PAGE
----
Cross-posted: 18-086: Mr. Mervin Simmons – Old-Timer
MR. MERVIN SIMMONS:
In those days the Peace River Country could be likened to a sea of horrors, with islands of prairie and crabgrass scattered here and there. Prairie fires in the spring and fall kept the forest from encroaching. Some of these islands have French names, such as Grande Prairie, spelled ‘GRANDE’, which is French for large, and Pouce Coupe, which is French for cut thumb. There is controversy about the origin of this name. Years ago, Israel Tremblay told me that his father actually knew the Beaver Chief Pouce Coupe and that he actually did have a cut thumb. [Mr. Simmons is expressing a minority viewpoint here]
A wealth if animals abounded. A wild animal of pre-settlement days was the wild horse. Like all wild horses of North America it was descendant from a tame horse. There were at least a couple of small bands of these horses in isolated parts when I first came to the country.
Pouce Coupe Prairie was settled mainly between 1908 and the beginning of the First Great War. Of this period I do not know too much and will leave it to those who came then. However, there was some settlement after the First Great War especially by soldier settlers.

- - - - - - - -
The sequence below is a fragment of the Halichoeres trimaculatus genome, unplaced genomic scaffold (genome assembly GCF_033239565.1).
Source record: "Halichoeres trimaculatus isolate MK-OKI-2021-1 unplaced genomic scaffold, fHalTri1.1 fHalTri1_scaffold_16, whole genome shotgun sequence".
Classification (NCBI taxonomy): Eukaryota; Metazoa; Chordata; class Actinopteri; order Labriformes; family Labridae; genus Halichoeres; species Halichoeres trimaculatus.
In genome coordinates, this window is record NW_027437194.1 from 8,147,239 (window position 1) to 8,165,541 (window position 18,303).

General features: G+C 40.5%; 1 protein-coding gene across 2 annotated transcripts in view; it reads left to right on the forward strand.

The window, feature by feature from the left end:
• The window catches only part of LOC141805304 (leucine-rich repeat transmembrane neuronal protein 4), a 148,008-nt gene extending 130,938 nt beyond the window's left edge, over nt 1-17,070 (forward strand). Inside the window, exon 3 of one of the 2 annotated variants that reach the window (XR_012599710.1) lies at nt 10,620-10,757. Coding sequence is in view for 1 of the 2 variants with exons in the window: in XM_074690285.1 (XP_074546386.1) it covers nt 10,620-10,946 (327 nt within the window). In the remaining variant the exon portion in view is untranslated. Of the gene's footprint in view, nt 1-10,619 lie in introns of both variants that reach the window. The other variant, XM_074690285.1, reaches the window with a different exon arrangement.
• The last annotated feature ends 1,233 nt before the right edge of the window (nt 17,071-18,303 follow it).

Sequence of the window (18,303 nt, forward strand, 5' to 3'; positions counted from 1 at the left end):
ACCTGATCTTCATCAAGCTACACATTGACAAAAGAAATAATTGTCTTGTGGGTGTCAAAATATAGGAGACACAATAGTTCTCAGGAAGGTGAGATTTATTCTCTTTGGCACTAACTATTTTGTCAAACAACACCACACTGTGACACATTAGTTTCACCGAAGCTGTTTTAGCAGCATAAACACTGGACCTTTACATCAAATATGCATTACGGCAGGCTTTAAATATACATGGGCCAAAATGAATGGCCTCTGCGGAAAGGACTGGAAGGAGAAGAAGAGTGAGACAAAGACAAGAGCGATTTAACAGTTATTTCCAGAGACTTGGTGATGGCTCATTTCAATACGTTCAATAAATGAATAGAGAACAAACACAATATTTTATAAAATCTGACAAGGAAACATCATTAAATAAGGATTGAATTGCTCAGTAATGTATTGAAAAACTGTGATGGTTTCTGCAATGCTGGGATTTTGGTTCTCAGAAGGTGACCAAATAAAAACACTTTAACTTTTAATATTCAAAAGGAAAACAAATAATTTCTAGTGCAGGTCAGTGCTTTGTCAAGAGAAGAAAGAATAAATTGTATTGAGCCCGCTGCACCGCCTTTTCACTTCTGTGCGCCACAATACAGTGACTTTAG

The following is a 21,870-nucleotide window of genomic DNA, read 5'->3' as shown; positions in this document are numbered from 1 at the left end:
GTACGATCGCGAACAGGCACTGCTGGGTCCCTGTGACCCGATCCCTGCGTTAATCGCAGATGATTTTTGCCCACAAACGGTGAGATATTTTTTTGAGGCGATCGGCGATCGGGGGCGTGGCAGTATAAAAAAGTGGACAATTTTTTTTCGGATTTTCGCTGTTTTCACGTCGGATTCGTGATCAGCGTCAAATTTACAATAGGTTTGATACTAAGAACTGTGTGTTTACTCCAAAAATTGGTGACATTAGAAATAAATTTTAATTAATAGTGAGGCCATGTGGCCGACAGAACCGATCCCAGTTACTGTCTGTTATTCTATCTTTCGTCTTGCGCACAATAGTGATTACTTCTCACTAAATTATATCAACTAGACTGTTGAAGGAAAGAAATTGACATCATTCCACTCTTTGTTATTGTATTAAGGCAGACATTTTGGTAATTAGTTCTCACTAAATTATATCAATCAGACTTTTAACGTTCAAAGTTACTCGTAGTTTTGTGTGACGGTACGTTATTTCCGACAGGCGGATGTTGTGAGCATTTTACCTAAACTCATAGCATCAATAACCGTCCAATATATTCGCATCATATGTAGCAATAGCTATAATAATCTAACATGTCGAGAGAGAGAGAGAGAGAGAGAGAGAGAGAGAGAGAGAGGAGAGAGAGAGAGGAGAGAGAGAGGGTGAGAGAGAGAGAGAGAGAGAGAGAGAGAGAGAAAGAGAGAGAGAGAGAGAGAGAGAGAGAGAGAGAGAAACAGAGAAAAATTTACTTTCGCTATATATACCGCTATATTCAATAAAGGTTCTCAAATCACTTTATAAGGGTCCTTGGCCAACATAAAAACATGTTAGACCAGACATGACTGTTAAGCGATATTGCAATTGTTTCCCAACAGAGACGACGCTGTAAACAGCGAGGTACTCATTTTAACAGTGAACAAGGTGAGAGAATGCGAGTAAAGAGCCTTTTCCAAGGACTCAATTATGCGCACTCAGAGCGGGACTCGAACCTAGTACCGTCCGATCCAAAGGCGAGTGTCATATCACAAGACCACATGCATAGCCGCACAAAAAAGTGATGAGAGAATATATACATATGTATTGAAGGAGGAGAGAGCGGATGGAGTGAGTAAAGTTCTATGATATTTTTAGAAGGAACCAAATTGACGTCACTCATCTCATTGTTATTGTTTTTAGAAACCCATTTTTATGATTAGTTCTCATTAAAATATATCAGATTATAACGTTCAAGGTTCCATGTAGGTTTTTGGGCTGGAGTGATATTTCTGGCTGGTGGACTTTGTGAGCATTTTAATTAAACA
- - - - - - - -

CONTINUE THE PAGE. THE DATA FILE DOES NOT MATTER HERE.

Many years ago, my wife had a long talk with the elder Mrs. Tremblay and her first trip to the Pouce Coupe Prairie. They came, of course, by trail, with wagons and with pack horses. A milk cow was tethered behind one of the wagons. Mrs. Cow was expecting and when the blessed event was about to take place, everything stopped. After the calf was born it was packed on one of the packhorses and everything started again. They had a trading post at Tremblay’s Ford, which is about where Dawson Creek flows into the Pouce Coupe River. She told of the first potatoes they brought in. If someone wanted to buy some, he was asked what he wanted them for – if he said that he wanted them to eat [he could have them]. [To] my knowledge that is the story of the first white woman, first cow, and the first potatoes to come to the Pouce Coupe Prairie.